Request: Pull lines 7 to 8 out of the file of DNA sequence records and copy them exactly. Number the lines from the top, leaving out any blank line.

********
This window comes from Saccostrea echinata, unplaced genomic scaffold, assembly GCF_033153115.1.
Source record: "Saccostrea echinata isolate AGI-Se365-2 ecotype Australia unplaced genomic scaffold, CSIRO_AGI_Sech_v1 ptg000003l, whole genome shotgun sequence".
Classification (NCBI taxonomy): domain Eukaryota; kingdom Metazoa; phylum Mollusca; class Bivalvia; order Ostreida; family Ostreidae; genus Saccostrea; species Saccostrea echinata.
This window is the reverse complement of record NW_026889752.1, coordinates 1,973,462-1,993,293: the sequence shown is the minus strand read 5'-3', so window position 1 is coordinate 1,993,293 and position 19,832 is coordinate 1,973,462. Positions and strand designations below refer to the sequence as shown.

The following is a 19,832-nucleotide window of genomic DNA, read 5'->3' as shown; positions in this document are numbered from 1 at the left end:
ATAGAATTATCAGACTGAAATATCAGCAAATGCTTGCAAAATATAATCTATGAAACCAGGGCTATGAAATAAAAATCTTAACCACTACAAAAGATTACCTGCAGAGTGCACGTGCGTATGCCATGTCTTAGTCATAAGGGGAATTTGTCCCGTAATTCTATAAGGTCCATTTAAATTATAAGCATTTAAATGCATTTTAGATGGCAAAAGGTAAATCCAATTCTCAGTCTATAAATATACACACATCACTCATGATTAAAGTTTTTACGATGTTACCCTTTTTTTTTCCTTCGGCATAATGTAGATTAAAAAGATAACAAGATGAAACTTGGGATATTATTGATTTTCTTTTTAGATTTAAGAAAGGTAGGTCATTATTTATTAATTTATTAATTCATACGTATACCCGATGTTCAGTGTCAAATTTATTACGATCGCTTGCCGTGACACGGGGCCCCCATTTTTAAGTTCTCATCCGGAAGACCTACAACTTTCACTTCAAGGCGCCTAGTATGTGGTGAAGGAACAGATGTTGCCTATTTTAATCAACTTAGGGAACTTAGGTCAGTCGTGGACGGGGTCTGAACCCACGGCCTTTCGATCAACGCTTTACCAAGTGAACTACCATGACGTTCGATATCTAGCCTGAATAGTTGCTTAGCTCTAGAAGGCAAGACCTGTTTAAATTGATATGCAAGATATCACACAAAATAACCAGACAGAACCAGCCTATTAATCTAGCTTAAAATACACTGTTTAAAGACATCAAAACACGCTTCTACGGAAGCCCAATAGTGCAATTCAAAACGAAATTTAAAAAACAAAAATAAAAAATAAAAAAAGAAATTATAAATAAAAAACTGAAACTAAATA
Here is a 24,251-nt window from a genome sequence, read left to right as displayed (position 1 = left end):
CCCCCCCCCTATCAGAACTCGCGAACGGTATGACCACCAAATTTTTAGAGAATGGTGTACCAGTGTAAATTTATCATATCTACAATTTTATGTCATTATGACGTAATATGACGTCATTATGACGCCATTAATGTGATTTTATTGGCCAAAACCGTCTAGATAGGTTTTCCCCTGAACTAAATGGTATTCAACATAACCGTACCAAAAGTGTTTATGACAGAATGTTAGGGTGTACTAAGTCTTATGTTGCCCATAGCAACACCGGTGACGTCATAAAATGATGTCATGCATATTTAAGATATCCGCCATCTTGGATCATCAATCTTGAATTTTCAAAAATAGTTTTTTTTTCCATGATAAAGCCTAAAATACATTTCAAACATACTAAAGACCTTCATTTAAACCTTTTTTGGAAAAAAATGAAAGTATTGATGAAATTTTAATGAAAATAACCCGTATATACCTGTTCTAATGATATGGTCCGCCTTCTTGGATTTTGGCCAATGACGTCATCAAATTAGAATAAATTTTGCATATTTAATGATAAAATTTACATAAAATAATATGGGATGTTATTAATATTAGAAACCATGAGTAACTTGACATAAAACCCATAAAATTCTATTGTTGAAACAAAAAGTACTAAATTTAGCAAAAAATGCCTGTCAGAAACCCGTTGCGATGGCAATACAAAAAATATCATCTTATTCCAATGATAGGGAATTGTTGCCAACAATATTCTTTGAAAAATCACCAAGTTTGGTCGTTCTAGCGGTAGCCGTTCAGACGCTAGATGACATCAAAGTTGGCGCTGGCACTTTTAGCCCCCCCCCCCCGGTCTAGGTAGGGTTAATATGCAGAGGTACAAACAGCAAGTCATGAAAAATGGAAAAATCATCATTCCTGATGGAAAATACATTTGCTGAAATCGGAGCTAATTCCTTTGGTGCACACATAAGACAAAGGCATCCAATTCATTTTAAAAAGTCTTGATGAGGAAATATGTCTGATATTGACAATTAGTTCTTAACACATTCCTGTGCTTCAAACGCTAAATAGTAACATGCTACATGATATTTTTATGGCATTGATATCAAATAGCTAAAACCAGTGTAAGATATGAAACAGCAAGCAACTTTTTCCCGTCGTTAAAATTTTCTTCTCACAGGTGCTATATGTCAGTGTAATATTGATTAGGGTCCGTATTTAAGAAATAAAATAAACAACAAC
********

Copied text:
Here is a 24,251-nt window from a genome sequence, read left to right as displayed (position 1 = left end):
CCCCCCCCCTATCAGAACTCGCGAACGGTATGACCACCAAATTTTTAGAGAATGGTGTACCAGTGTAAATTTATCATATCTACAATTTTATGTCATTATGACGTAATATGACGTCATTATGACGCCATTAATGTGATTTTATTGGCCAAAACCGTCTAGATAGGTTTTCCCCTGAACTAAATGGTATTCAACATAACCGTACCAAAAGTGTTTATGACAGAATGTTAGGGTGTACTAAGTCTTATGTTGCCCATAGCAACACCGGTGACGTCATAAAATGATGTCATGCATATTTAAGATATCCGCCATCTTGGATCATCAATCTTGAATTTTCAAAAATAGTTTTTTTTTCCATGATAAAGCCTAAAATACATTTCAAACATACTAAAGACCTTCATTTAAACCTTTTTTGGAAAAAAATGAAAGTATTGATGAAATTTTAATGAAAATAACCCGTATATACCTGTTCTAATGATATGGTCCGCCTTCTTGGATTTTGGCCAATGACGTCATCAAATTAGAATAAATTTTGCATATTTAATGATAAAATTTACATAAAATAATATGGGATGTTATTAATATTAGAAACCATGAGTAACTTGACATAAAACCCATAAAATTCTATTGTTGAAACAAAAAGTACTAAATTTAGCAAAAAATGCCTGTCAGAAACCCGTTGCGATGGCAATACAAAAAATATCATCTTATTCCAATGATAGGGAATTGTTGCCAACAATATTCTTTGAAAAATCACCAAGTTTGGTCGTTCTAGCGGTAGCCGTTCAGACGCTAGATGACATCAAAGTTGGCGCTGGCACTTTTAGCCCCCCCCCCCCGGTCTAGGTAGGGTTAATATGCAGAGGTACAAACAGCAAGTCATGAAAAATGGAAAAATCATCATTCCTGATGGAAAATACATTTGCTGAAATCGGAGCTAATTCCTTTGGTGCACACATAAGACAAAGGCATCCAATTCATTTTAAAAAGTCTTGATGAGGAAATATGTCTGATATTGACAATTAGTTCTTAACACATTCCTGTGCTTCAAACGCTAAATAGTAACATGCTACATGATATTTTTATGGCATTGATATCAAATAGCTAAAACCAGTGTAAGATATGAAACAGCAAGCAACTTTTTCCCGTCGTTAAAATTTTCTTCTCACAGGTGCTATATGTCAGTGTAATATTGATTAGGGTCCGTATTTAAGAAATAAAATAAACAACAAC